The news today is not good for Glenville and John Marshall High Schools, as the OHSAA has handed down sanctions against the program and the Cleveland Metropolitan School District for placing players in school to play in both football and soccer.
The entire press release from the OHSAA is below, but the short of it for now is that John Marshall, who was 5-1 after seven weeks of play in high school football, will two football victories and three boys soccer victories.
As for Glenville, they were 5-2 in football after seven weeks, and they have been ruled ineligible for the football playoffs, if the school finishes in the Top 8 of its region.
Glenville has also been placed on probation through June 2021 and CMSD has been fined $5,000.
Here’s the presser from the OHSAA released early today.
The Ohio High School Athletic Association announced sanctions Tuesday for the Cleveland Metropolitan School District (CMSD) for incorrectly assigning students to certain schools for participation in football and soccer. As a result, John Marshall High School must forfeit two football victories and three boys soccer victories and Glenville has been ruled ineligible for the football playoffs, if the school finishes in the Top 8 of its region.
In addition, Glenville is placed on probation through June 2021 and CMSD has been fined $5,000 and reprimanded for lack of administrative responsibility and institutional control in assigning students to the correct high school for athletic participation purposes. The violations are of OHSAA Bylaw 4-3-1, which addresses participation opportunities for students only at the school where they attend. While Exception 4 to that bylaw allows some participation opportunities for students who attend a non-traditional school, CMSD did not adhere to the business rules for how those students are assigned. In 2007, CMSD co-authored those business rules.
“I need to acknowledge the cooperation from Cleveland Metropolitan School District in this situation,” said Jerry Snodgrass, OHSAA Executive Director. “This draws attention to the fact that school districts with multiple high schools need to be aware of how to properly assign students for athletic participation. While we will continue to offer our assistance with understanding and interpreting our bylaws and regulations, we hope and trust these mistakes will not occur again.”
A spokesperson for CMSD said the District accepts OHSAA’s findings and has investigated where and how errors occurred in the assignment of players to their appropriate teams.
“The District takes seriously any infraction of OHSAA rules and is holding accountable those who failed in their oversight responsibilities,” said Roseann Canfora, Chief Communications Officer. “It is apparent that a rule created in cooperation with OHSAA in 2007 and that was reaffirmed in August, 2018, was not followed.”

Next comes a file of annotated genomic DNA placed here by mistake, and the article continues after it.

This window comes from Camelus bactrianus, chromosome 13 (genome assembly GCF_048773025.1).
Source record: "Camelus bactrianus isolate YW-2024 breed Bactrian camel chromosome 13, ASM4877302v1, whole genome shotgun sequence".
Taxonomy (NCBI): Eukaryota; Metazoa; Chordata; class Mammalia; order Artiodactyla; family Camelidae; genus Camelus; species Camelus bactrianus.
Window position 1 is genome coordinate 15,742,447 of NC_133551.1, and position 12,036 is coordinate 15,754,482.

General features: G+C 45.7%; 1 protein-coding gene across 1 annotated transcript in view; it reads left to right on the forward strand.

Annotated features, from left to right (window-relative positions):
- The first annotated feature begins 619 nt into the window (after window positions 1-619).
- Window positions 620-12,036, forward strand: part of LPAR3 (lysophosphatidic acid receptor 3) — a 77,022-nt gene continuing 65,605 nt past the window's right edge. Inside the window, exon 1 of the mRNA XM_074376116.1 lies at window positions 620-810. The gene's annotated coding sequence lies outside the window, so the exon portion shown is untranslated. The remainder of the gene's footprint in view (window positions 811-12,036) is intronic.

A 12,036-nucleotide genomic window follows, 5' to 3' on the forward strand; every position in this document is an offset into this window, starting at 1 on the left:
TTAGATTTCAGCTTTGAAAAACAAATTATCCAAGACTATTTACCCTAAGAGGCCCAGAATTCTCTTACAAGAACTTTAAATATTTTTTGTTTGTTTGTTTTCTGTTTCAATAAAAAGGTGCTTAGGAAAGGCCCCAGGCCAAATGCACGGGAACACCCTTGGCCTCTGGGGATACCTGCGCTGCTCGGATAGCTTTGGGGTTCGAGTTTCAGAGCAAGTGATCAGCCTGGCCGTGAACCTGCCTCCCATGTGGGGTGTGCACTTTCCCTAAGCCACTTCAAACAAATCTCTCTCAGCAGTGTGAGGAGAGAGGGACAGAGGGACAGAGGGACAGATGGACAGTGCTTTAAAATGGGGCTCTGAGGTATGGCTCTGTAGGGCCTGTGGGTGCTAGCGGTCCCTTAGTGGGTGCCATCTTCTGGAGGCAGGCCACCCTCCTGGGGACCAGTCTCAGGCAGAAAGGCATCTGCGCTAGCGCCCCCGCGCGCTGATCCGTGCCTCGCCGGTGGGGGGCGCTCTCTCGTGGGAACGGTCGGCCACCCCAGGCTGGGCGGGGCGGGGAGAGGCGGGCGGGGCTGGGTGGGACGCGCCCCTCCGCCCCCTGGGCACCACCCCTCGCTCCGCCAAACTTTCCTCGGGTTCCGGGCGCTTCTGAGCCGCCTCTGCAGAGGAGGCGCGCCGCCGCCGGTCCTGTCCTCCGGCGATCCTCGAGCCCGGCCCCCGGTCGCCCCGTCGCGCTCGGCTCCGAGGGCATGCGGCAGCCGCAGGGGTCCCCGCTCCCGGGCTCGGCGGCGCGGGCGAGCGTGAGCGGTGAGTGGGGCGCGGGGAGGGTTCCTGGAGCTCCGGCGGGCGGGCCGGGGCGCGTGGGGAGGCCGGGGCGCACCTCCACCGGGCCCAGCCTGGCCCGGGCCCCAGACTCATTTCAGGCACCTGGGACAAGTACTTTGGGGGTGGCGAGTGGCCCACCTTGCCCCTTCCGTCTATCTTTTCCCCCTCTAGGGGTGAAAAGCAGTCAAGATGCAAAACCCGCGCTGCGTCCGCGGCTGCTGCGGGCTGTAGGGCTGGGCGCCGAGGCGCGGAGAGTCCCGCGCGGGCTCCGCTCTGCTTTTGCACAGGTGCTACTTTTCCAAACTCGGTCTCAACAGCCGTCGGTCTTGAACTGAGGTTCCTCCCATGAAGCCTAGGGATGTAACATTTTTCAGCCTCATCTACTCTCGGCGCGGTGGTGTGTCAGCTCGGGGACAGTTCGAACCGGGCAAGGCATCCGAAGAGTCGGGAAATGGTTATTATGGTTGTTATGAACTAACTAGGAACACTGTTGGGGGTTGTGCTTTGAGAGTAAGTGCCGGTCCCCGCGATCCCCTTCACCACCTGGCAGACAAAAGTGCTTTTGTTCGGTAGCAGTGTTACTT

District officials met this week with players and their families to brief them on OHSAA’s findings, implemented disciplinary procedures for those who erred in player assignments and called for professional development, including a review of OHSAA rules, to be repeated for every member of the administrative staff in the Athletics Department.
“CMSD accepts full responsibility for the sanctions imposed by OHSAA, with the exception of penalties imposed on our players,” said Canfora. “For this reason, CMSD will file an appeal with OHSAA to find a way to hold the District accountable without imposing harm to our students for the decisions of adults.”
The OHSAA had previously reviewed this regulation with CMSD administrators and CMSD did properly count those students into the enrollments of the schools at which the students should have been participating. However, despite this fact, the students were all still permitted to play football at Glenville.
The difference in each school’s penalties stems from the eligibility of the affected students. John Marshall was allowing students who attend a non-traditional high school in the district to play football and soccer at its school. However, the school where the students attend does offer sports, so those students’ only participation opportunity was at the school where they are enrolled and attending. These students were not eligible to participate at any other CMSD school, irrespective of whether the school offered the particular sport in question.
Conversely, the students participating at Glenville attend a different non-traditional high school in the district which does not offer any sports. Therefore, they are permitted to participate in athletics at the CMSD high school located closest to the students’ residence. CMSD was not properly assigning these students to the correct high school, but since the students are otherwise eligible to participate at the properly assigned schools, no forfeitures are required due to administrative error and the students may finish the football season at Glenville before being properly assigned for subsequent seasons.